cauliflower fried rice

“Don’t judge each day by the harvest you reap but by the seeds you sow.” Robert Louis Stevenson

pureeing cauliflower

I hate to admit this but: I think the flowers on our front porch are dying. I know. I bought them back in March, for $7, on a hot and windy day where I had to hold my skirt down just to keep it from blowing, and I repotted them next to our welcome mat, in a place where you could see them from the road, hoping their bright pink buds would add just a tiny bit of color to the green landscape that surrounds our little house.

Since then, there’s been watering, sometimes, like when I’ve looked at them out our dining room window and realized it’s been at least a few days of forgetting. But there’s also been heat, lots of it, enough to make the edges of the flowers brown—just at the tips—prompting me to water them again, until I’d forget again; now, they’re dry and crisp-looking.

I’m a terrible gardener. And not just of flowers.

cauliflower rice and cashews

In an email the other day, my friend Kendra used the phrase “filling my soul” to describe something she was doing, and it struck me: it doesn’t matter if it’s a pet or a person or a $7 flower pot, life needs nurturing. It’s through the feeding and the watering and the loving and the connecting that living things grow. And, while I love seeing pretty flowers or rich harvests, the ugly truth is that I don’t always love the day-to-day work of planting seeds and watering them and, waiting.

Ashley of Not Without Salt posted some beautiful thoughts about vulnerability yesterday, describing how hard it can feel to expose yourself, without pretense and without walls, especially when you don’t know how someone will take it. I read it and liked her more than ever—that’s what vulnerability can do, right? build intimacy. I thought how necessary authenticity is to any kind of meaningful connection. And I thought about how I’ve been blessed to see this here, many times, as you’ve welcomed me in with open arms as I’ve poured out my heart about missing what’s familiar or a period of depression or how much I love my husband, and you’ve told me your stories, and I’ve tasted something nourishing, something real.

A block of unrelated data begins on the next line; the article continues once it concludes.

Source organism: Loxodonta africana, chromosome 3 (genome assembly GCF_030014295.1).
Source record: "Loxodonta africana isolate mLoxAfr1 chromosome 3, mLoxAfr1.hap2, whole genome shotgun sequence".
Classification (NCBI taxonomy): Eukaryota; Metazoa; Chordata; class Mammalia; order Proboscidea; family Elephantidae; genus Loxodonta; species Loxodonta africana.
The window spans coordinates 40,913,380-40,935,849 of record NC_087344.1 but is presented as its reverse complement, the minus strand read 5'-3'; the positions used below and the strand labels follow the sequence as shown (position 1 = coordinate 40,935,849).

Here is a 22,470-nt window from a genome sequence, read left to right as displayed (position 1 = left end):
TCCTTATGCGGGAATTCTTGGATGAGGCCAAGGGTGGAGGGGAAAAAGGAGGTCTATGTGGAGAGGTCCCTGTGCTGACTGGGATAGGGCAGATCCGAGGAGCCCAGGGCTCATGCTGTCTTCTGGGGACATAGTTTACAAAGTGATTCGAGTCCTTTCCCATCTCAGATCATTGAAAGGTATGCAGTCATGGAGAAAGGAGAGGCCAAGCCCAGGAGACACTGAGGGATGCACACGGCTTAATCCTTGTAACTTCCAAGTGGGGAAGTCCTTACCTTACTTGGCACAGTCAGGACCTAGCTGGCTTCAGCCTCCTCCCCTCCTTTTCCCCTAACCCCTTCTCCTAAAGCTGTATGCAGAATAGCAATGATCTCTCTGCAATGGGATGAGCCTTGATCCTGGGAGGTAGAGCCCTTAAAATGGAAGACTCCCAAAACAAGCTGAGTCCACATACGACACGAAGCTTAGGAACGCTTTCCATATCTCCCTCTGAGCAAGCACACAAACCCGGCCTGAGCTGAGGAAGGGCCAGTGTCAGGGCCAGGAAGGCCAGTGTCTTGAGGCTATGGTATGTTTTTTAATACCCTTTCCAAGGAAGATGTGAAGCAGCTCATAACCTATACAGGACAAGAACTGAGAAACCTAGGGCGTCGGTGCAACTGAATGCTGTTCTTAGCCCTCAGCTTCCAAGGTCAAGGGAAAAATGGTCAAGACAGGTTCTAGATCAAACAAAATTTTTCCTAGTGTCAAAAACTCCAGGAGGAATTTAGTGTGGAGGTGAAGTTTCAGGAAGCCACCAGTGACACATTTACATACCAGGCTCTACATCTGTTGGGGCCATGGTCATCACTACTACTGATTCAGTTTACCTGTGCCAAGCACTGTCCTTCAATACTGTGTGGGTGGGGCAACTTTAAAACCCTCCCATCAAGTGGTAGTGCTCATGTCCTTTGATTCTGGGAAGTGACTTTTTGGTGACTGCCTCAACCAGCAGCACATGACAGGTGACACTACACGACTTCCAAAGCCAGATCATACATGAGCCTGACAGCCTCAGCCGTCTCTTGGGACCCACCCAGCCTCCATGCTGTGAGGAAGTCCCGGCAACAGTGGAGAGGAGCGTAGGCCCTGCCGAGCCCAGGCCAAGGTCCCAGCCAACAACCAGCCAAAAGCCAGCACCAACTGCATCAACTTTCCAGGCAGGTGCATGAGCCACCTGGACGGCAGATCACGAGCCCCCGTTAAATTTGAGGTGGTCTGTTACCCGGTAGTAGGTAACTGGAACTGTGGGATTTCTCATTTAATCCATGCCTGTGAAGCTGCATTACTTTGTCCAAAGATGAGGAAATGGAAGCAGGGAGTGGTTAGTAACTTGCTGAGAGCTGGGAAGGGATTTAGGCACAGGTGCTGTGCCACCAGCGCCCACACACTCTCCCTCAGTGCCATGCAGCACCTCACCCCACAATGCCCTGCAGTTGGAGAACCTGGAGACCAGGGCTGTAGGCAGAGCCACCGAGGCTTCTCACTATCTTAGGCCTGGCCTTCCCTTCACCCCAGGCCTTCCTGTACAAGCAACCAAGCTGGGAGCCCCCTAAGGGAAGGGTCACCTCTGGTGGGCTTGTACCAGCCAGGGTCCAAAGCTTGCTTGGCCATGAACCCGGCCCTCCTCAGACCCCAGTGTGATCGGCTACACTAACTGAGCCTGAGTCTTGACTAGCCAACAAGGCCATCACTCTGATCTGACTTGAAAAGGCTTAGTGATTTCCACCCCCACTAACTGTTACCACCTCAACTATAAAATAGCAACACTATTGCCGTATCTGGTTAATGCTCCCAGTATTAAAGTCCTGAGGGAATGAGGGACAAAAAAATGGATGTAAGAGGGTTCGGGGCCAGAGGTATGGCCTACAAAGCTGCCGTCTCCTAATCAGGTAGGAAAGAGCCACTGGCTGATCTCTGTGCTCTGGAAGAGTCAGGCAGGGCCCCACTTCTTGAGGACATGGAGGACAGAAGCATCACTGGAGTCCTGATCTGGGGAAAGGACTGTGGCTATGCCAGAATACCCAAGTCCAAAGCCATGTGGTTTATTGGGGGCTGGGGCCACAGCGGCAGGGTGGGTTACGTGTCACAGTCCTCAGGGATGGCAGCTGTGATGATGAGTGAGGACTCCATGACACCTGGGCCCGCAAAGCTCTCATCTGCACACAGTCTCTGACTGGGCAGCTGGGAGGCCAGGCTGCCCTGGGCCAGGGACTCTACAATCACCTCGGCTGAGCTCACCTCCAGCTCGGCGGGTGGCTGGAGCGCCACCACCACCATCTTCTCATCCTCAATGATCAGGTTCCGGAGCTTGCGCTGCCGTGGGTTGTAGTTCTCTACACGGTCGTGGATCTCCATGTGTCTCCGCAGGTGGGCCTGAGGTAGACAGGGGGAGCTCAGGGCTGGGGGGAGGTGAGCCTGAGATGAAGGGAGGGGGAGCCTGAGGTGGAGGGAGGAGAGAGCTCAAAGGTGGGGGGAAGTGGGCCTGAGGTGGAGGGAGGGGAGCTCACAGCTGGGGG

But what about when that nourishing response isn’t immediate? What about when you have to take the risk yourself, over and over, and then, wait?

cauliflower rice on stove

I hate waiting. If the minute I planted a seed—or took a friend to lunch, or told you the truth about my insecurities, or admitted the thing about which I’m most afraid—I saw results, some connection, well, then that would be different. That would be easy. That’s what I like about cooking: when I go to the kitchen, throwing oil and spices in the skillet, adding ground cauliflower like it’s rice, I’m almost guaranteed that, win or lose, there’s going to be something to show for it: dinner. Even if it’s a terrible dinner, at least it’s something I can see, something I can look at as proof of my effort.

But when I make the little investments of trying to build new relationships, of putting myself out there to be vulnerable, on the other hand, something I’ve been going at since I moved last year, sometimes all it feels like is slow. Slow and pointless. Slow like it’s never going to bear fruit. Slow like why-can’t-I-go-back-to-the-already-tended-and-thriving-gardens-I-left-in-Chicago?

cauliflowerrice_inbowl

I’ve wanted to stop trying. Just talk on a surface level or, better yet, retreat to my introversion and stay tucked in at home with Tim—and sometimes I do.

As I was thinking about these things this past Sunday, I flipped through a free magazine and, providentially, saw the Robert Louis Stevenson quote posted above, reminding me to measure the seeds, not the harvest, of my days.

The seeds, not the harvest.

Those words brought real relief. All creation cries it out! This is His promise! Be not weary in well-doing, because, you can believe it, seeds will bring harvest, nurturing will bring life, you will reap if you faint not. Waiting may be the hardest part, but you won’t wait forever; just as there are seasons of planting, there are seasons when you watch things grow.

I’m hanging on to that promise today, as I keep on watering and waiting, watering and waiting, and I don’t just mean the plants.





On Cauliflower Fried Rice: Turns out this has been the Spring of the Cauliflower in our home, as we’ve marveled at its ability to be delicious roasted, as pizza crust and, now, as a truly believable faux-rice. After grinding it up in your food processor, you can use it in any sort of pilaf or fried rice you like. Here are two we’ve loved.

Cauliflower Fried Rice with Cashews and Coconut
Adapted from Heribvoracious
Serves 2 as an entree or 4 as a side

I know it seems like extra work to toast the cashews and coconut ahead of time for this one, but people, do it. The resulting blend of textures, at once crunchy and soft, are such a treat.

Ingredients:
1/2 cup raw cashews
6 tablespoons unsweetened dried coconut
3 tablespoons coconut oil
3/4 cup diced onion
1/2 teaspoon ground ginger
Salt and pepper
1/2 teaspoon garam masala
1 teaspoon turmeric
1 cup ground cauliflower*
Juice of 1/2 lime
Crushed pepper to taste (optional)

Directions:
Toast the cashews in a large skillet (ideally well-seasoned cast iron) over medium low heat until fragrant, about 5 minutes. Set aside. Toast the coconut in the same skillet and reserve.

Next, add the coconut oil to the skillet and warm it over medium-high heat. When the oil is shimmering, add the onion and ginger and fry until the onion begins to soften, about 3 minutes. Add good cracks of salt and pepper. Add the garam masala and turmeric. Stir in the ground cauliflower, the cashews and the coconut. Remove from heat. Squeeze in the lime juice. Taste and adjust seasonings as you like (I also added in some crushed red pepper, but this is optional).